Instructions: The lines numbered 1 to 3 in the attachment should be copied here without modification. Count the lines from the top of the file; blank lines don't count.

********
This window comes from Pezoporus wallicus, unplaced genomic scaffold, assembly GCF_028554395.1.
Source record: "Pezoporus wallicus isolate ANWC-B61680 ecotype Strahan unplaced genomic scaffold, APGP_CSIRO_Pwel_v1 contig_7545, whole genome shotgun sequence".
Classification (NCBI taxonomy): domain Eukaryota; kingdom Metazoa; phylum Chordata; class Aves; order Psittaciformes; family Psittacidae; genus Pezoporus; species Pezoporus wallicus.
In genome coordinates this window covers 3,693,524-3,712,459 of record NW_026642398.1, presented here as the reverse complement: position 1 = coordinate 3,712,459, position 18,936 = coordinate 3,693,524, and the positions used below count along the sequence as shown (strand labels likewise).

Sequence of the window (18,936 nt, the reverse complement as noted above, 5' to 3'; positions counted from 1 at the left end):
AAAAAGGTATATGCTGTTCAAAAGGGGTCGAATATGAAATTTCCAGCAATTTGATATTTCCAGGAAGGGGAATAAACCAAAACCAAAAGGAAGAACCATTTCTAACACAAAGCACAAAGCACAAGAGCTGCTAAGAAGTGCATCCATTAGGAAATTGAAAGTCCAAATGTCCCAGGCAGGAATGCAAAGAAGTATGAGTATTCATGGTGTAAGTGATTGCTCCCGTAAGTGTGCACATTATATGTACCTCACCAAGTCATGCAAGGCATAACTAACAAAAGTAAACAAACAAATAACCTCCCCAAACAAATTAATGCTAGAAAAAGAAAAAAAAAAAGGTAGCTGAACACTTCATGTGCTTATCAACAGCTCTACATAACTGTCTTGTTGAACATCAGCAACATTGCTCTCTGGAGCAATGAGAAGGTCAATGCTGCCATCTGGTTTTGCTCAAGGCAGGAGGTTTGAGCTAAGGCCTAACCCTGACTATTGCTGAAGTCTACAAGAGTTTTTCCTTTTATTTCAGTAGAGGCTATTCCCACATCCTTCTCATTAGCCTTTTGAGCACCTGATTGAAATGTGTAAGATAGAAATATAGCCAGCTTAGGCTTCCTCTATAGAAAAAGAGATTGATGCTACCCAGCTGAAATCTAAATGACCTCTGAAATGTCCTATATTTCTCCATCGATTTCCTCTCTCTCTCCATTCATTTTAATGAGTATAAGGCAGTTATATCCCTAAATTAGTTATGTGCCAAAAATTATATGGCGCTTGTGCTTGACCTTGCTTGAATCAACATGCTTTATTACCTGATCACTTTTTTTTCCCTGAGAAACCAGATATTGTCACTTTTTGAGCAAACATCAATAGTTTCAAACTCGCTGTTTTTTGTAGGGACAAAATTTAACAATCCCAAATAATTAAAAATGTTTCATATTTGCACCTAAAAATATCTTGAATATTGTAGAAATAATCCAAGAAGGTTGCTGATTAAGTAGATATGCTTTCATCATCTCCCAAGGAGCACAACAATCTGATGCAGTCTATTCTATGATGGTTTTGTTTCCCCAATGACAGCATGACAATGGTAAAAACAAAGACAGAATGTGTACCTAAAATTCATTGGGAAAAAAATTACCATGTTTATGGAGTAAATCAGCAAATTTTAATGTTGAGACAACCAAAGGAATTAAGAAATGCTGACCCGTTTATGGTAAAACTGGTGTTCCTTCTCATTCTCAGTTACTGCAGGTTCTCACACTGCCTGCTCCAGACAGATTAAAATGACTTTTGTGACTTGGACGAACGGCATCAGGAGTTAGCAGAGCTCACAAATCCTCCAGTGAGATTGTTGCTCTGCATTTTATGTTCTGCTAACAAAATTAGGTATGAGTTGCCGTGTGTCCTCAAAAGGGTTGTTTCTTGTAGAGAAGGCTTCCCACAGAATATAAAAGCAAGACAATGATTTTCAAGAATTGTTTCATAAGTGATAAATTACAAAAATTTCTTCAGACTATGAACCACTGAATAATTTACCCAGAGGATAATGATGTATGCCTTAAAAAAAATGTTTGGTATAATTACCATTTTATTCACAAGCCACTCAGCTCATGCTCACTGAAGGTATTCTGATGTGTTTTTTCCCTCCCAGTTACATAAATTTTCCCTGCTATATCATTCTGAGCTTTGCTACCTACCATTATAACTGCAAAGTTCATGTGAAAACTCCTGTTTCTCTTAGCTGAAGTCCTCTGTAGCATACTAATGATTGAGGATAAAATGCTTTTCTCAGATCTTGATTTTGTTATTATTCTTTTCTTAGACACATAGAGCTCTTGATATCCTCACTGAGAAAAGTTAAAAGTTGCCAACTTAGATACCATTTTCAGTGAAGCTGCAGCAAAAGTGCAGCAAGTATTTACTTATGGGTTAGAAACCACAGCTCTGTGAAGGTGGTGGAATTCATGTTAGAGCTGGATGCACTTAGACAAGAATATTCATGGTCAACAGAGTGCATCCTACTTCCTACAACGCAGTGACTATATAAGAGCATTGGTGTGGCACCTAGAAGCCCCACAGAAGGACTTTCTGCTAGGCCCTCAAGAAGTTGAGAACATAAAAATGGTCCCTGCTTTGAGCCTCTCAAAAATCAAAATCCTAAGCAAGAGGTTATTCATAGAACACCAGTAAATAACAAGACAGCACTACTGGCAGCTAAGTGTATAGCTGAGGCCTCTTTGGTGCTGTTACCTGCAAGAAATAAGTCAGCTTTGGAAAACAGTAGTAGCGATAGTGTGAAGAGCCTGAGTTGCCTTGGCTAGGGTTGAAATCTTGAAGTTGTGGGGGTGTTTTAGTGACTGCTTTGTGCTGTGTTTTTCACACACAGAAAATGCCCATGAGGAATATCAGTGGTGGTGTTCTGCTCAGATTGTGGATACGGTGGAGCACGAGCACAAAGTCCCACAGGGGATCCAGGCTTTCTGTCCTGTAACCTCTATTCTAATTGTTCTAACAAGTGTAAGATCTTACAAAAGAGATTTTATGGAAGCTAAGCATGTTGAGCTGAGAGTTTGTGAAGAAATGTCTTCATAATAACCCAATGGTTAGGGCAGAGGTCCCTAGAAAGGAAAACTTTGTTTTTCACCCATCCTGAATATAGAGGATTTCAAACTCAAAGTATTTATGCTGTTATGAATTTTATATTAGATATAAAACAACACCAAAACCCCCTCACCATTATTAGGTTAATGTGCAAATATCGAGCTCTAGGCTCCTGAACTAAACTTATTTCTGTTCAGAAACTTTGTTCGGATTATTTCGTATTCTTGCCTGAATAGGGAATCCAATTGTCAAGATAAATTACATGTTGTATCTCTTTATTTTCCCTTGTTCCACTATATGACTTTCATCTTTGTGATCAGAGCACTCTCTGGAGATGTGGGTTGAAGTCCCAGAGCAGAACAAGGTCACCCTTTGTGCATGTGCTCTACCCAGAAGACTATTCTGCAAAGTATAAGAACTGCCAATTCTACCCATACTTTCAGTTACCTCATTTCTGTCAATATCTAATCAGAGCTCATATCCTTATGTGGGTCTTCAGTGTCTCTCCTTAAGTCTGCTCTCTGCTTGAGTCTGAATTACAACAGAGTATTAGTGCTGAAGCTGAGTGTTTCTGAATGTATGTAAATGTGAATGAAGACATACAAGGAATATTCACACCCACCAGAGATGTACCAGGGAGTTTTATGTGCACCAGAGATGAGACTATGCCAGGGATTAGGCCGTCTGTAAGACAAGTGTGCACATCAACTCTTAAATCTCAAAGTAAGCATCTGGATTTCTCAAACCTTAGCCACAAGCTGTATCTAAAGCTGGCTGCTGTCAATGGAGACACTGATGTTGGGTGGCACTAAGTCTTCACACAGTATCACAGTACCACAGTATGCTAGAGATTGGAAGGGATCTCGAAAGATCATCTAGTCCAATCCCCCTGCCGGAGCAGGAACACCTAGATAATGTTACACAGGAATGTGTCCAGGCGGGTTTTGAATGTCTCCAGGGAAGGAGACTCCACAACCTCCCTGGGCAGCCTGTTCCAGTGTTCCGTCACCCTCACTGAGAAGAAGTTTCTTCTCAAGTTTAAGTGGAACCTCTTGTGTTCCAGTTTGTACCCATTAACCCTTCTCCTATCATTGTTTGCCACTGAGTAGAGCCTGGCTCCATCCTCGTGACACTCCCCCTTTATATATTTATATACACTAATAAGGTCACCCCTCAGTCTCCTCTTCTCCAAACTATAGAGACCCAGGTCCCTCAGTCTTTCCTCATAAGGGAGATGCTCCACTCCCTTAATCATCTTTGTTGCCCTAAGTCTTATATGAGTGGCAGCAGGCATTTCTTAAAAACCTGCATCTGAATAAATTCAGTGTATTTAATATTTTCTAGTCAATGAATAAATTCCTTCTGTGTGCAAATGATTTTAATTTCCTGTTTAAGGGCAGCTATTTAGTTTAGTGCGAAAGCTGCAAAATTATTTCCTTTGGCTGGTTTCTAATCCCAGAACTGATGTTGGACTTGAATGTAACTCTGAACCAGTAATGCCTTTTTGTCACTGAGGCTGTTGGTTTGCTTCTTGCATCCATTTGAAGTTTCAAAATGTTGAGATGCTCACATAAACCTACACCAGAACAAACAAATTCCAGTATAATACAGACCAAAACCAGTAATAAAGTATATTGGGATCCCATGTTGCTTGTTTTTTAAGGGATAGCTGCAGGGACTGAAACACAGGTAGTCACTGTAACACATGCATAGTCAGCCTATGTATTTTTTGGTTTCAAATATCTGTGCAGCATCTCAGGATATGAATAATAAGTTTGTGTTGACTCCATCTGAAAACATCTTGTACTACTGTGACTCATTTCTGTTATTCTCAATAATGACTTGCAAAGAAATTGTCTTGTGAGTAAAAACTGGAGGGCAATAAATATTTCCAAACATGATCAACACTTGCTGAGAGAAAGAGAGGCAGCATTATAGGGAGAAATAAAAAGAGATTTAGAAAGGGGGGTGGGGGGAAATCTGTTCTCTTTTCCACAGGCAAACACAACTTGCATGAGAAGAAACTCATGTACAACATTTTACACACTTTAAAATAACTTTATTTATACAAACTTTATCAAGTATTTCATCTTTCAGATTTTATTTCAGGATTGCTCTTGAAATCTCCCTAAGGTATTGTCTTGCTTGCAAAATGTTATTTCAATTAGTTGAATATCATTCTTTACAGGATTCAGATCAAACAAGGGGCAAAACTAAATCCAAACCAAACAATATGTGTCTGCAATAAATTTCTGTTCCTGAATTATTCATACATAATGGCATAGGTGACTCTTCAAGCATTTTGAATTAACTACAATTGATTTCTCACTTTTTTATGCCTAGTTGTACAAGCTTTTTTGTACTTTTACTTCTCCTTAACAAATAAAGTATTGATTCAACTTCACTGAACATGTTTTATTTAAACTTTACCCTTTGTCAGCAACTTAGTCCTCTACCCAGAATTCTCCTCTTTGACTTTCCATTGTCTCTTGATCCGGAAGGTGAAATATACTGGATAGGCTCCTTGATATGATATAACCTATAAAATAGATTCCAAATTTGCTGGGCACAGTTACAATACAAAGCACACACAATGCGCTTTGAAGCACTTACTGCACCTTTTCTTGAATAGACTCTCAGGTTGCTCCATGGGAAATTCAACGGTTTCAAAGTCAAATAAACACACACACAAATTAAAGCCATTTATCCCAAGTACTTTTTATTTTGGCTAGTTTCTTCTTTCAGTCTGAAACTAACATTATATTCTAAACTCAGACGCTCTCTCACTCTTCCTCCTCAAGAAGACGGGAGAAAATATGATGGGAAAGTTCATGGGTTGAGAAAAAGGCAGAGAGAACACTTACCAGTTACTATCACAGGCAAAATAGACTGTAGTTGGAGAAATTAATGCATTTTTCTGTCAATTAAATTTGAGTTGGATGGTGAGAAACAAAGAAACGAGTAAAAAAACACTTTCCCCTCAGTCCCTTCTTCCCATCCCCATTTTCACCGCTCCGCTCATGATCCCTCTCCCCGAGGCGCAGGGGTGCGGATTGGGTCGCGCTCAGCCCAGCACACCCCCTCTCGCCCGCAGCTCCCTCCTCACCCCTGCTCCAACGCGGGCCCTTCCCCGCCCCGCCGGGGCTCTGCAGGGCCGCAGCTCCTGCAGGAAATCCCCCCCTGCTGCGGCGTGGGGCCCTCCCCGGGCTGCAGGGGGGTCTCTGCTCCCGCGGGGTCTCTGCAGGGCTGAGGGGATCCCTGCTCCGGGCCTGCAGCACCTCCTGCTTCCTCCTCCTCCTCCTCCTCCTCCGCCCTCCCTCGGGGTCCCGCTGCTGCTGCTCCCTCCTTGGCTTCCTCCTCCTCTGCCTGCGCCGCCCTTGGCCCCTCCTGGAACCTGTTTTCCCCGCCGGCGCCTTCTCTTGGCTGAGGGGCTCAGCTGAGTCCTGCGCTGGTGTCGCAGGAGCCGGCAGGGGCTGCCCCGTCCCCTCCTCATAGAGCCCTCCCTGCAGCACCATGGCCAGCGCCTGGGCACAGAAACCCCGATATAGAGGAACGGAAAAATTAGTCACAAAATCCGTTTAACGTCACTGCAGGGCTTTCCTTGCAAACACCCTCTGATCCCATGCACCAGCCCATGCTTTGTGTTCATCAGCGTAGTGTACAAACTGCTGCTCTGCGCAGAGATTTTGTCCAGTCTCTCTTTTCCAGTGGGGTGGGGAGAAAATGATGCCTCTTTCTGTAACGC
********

This window comes from Pezoporus wallicus, unplaced genomic scaffold, assembly GCF_028554395.1.
Source record: "Pezoporus wallicus isolate ANWC-B61680 ecotype Strahan unplaced genomic scaffold, APGP_CSIRO_Pwel_v1 contig_7545, whole genome shotgun sequence".
Classification (NCBI taxonomy): domain Eukaryota; kingdom Metazoa; phylum Chordata; class Aves; order Psittaciformes; family Psittacidae; genus Pezoporus; species Pezoporus wallicus.